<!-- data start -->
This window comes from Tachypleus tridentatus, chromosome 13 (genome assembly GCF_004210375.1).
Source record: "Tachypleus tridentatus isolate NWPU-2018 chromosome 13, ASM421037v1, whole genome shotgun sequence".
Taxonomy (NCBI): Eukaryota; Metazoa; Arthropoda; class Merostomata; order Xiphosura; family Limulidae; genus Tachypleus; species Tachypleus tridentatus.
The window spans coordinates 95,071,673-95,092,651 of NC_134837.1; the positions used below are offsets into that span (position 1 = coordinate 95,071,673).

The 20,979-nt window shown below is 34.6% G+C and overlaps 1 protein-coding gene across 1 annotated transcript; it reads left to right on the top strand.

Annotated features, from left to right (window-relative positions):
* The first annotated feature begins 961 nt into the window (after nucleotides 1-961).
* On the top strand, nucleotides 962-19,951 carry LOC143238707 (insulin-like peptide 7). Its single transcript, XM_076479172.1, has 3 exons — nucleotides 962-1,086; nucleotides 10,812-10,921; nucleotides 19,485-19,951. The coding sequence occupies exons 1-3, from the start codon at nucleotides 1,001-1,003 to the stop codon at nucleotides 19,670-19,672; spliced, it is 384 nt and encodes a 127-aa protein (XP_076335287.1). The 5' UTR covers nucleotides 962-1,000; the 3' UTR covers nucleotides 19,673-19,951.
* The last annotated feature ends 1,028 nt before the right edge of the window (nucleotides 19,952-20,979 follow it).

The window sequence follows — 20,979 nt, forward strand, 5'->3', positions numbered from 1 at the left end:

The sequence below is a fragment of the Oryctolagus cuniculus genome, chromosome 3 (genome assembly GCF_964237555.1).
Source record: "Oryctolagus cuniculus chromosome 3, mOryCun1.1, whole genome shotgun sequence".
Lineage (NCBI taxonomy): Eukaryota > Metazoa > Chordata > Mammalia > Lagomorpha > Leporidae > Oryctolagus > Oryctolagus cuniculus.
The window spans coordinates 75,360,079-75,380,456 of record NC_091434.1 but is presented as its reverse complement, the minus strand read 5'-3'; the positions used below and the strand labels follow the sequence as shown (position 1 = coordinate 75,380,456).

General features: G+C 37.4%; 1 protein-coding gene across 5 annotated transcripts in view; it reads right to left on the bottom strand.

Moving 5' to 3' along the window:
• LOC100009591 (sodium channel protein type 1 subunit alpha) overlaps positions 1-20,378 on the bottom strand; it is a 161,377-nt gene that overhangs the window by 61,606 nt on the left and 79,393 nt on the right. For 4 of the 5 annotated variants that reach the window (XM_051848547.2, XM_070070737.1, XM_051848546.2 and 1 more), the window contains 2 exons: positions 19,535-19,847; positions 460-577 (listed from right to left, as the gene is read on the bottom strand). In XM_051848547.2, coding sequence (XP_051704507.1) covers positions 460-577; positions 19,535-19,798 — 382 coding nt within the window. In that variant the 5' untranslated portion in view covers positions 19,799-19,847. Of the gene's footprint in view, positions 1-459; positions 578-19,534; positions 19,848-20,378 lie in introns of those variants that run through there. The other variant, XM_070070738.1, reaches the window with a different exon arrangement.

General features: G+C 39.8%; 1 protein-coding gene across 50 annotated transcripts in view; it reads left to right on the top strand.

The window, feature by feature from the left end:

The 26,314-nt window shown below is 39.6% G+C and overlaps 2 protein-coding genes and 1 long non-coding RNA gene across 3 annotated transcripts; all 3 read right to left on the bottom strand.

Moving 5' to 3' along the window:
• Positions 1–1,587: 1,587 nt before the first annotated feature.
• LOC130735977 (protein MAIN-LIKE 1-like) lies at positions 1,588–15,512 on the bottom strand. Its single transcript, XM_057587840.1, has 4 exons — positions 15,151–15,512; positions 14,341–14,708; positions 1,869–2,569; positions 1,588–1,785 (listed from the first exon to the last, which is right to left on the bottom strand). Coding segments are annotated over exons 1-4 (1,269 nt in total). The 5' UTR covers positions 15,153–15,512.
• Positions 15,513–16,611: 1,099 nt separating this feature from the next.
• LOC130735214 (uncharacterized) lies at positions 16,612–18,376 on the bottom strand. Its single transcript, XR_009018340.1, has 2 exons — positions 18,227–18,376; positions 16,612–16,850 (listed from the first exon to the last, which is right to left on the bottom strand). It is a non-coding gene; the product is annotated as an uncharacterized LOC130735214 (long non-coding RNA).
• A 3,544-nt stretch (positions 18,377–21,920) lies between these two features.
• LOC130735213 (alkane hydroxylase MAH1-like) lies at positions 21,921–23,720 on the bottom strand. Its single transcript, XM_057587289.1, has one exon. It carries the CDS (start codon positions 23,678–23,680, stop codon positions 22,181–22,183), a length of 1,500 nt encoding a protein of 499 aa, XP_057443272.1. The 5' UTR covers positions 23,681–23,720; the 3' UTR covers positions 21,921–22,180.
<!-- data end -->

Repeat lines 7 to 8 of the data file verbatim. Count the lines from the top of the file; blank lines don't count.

* The first annotated feature begins 961 nt into the window (after nucleotides 1-961).
* On the top strand, nucleotides 962-19,951 carry LOC143238707 (insulin-like peptide 7). Its single transcript, XM_076479172.1, has 3 exons — nucleotides 962-1,086; nucleotides 10,812-10,921; nucleotides 19,485-19,951. The coding sequence occupies exons 1-3, from the start codon at nucleotides 1,001-1,003 to the stop codon at nucleotides 19,670-19,672; spliced, it is 384 nt and encodes a 127-aa protein (XP_076335287.1). The 5' UTR covers nucleotides 962-1,000; the 3' UTR covers nucleotides 19,673-19,951.